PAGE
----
Objective: To summarize the scope and epidemiology of pediatric sepsis.
Design: Review of published literature.
Results: Sepsis is a leading cause of death in infants and children, with >42,000 cases of severe sepsis annually in the United States and millions worldwide. Half of the children with severe sepsis in the United States are infants, and half of infants are low- or very low-birth-weight babies. Underlying disease occurs in 49% of U.S. children with severe sepsis. National hospital costs associated with severe sepsis in the United States were $2.3 billion in 1999. Relatively simple strategies to identify and treat children with sepsis in the developing world have shown remarkable success. These strategies have included empirical antibiotics in babies at high risk of sepsis and aggressive fluid resuscitation in Dengue hemorrhagic fever.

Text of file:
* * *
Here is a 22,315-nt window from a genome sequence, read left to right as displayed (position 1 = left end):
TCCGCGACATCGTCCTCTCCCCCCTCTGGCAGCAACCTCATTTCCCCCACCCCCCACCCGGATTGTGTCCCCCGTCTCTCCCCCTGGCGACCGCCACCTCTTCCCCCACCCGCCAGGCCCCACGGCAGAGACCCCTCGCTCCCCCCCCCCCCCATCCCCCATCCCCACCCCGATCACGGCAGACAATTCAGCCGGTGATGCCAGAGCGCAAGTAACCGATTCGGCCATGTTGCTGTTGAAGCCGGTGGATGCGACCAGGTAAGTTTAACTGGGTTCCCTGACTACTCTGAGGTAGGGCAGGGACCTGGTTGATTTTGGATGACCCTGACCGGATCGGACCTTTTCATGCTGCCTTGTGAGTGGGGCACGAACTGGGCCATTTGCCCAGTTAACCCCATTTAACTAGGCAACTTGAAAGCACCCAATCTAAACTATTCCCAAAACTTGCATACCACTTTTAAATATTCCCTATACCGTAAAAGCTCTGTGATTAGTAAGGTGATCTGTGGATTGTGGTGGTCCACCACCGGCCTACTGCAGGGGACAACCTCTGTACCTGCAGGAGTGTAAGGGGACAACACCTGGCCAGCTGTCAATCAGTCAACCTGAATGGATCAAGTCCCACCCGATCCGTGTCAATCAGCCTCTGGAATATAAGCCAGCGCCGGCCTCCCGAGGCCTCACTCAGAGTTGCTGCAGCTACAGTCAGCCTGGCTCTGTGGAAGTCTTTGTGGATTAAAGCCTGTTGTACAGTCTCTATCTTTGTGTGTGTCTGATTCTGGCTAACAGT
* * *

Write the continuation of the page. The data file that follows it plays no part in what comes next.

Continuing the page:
Conclusions: Sepsis is a major health problem among children in both developing and industrialized countries. However, sepsis is both preventable and treatable. Improved prevention and treatment of sepsis could have a substantial effect on survival and quality of life of all children, both those who are otherwise healthy and those who are chronically ill. The variations in the epidemiology of pediatric sepsis underscore the need for a multidisciplinary approach and consistently applied definitions.